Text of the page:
Gluten intolerance and celiac disease can be difficult to manage, especially when consuming food prepared outside the home. Since even small amounts of the protein can trigger serious reactions, how can someone be sure a menu item really is “gluten-free”?
Enter the Nima – a small but highly-sensitive device capable of detecting trace amounts of gluten in food. Nima was developed by MIT graduates Shireen Yates and Scott Sundvor, who are the CEO and Chief Product Officer for the company, respectively.
Celiac disease is an autoimmune disorder in which a patient suffers intestinal damage when gluten protein is eaten. The disease affects about 3 million people in the US, according to the National Institutes of Health (NIH). Millions more are thought to suffer from other types of gluten intolerance, according to the National Foundation for Celiac Awareness.
The three-inch-tall Nima device utilizes disposable capsules, into which individuals can insert a small amount of food or liquid. Once inserted into the Nima, the food-filled capsule comes in contact with a proprietary solution containing gluten-detecting antibodies.
In just over two minutes, the digital display indicates whether the food tested does or does not contain gluten. The results are automatically sent to a Nima app which allows users to enter additional information – such as where they ate, what dish was tested and whether it contained gluten – that is publicly available to all Nima users.
“Right now, we don’t know what’s in our food, whether it is allergens, pesticides, or other harmful chemicals,” Sundvor told MIT News. “There’s not a good way to get that data. We want to give people the ability to understand their food better and how it affects their health.”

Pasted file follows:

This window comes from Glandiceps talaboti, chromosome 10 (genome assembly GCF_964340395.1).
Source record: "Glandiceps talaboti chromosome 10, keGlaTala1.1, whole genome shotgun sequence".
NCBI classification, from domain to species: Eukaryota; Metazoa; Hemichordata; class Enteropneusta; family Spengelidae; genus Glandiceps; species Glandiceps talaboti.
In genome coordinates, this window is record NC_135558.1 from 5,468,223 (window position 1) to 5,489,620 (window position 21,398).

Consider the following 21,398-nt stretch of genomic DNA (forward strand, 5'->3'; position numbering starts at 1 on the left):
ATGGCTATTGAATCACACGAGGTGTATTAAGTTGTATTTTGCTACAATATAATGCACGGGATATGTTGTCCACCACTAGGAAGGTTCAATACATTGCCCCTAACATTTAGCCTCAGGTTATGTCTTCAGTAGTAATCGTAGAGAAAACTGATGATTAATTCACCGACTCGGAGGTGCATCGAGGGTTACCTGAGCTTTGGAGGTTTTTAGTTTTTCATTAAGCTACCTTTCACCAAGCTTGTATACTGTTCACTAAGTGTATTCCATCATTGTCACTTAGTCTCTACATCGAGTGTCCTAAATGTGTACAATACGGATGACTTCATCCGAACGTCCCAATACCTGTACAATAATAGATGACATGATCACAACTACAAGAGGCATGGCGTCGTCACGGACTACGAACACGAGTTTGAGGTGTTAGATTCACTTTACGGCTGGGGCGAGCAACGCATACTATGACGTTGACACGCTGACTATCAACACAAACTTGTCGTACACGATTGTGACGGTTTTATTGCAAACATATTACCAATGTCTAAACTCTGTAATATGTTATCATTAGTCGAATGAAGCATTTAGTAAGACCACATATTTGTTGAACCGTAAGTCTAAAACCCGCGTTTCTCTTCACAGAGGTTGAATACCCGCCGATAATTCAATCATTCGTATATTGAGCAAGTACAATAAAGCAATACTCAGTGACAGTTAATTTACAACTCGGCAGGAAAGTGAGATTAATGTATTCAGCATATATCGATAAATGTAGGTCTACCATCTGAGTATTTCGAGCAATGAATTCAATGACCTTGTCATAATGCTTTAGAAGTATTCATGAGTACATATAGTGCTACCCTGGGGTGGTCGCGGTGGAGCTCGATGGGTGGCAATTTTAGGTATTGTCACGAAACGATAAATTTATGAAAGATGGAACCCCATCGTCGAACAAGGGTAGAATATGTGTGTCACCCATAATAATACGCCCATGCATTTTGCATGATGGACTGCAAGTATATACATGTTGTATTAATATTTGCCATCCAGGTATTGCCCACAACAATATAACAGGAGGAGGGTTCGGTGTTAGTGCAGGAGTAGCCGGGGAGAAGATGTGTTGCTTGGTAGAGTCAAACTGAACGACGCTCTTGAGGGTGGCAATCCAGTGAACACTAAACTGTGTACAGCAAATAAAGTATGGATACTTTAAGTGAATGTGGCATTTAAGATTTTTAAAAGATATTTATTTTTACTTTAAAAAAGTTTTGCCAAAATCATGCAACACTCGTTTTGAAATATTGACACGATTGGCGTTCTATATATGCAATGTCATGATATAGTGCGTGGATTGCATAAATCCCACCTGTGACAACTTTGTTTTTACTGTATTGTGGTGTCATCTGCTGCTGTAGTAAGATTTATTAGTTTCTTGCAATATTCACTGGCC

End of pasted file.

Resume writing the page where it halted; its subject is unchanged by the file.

As the maximum concentration of gluten allowable by the US Food and Drug Administration (FDA) for “gluten-free” foods is 20 parts per million (ppm), Nima can detect the protein at this concentration. Nima owes its high level of sensitivity to the immunoassay developed primarily by the company’s lead scientist and MIT alumnus, Dr. Jingqing Zhang.
At the core of Nima’s immunoassay technology are custom antibodies capable of detecting miniscule amounts of gluten in a sample. Once the antibodies bind to a gluten molecule, it triggers a colorimetric reaction which can then be detected by an optical reader.
Nima’s simplified display allows diners to make quick choices about whether or not a dish is safe to eat. A “gluten found” message is displayed if any gluten is detected by the device, otherwise the sensor will display a smiley face indicating that the food contains less than 20 ppm of the protein.
Even foods designed to be gluten-free can contain trace amounts of gluten, particularly if they come in contact with surfaces contaminated with the allergen. “It’s the equivalent to finding a breadcrumb in an entire plate of food,” said Sundvor.